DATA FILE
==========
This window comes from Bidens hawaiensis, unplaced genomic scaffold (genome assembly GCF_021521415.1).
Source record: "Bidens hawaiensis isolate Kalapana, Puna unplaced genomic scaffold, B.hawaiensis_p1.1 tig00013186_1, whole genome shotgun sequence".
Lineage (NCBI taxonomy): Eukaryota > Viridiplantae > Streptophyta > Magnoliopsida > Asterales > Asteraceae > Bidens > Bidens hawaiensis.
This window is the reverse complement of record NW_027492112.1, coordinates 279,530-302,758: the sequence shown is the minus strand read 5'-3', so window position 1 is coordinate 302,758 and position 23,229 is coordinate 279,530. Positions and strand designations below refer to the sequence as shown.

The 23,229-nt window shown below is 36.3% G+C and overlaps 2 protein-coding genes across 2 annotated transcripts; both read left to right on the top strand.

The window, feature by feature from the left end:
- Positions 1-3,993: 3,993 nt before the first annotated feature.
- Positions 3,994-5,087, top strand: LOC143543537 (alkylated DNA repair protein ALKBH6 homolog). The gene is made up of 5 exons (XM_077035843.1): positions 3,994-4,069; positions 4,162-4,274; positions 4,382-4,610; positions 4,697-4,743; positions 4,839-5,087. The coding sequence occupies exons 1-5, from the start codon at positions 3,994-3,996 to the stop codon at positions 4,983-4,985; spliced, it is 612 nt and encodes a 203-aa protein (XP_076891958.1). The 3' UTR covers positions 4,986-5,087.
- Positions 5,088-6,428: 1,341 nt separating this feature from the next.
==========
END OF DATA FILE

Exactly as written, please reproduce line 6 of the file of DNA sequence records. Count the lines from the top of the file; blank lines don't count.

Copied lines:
The window, feature by feature from the left end: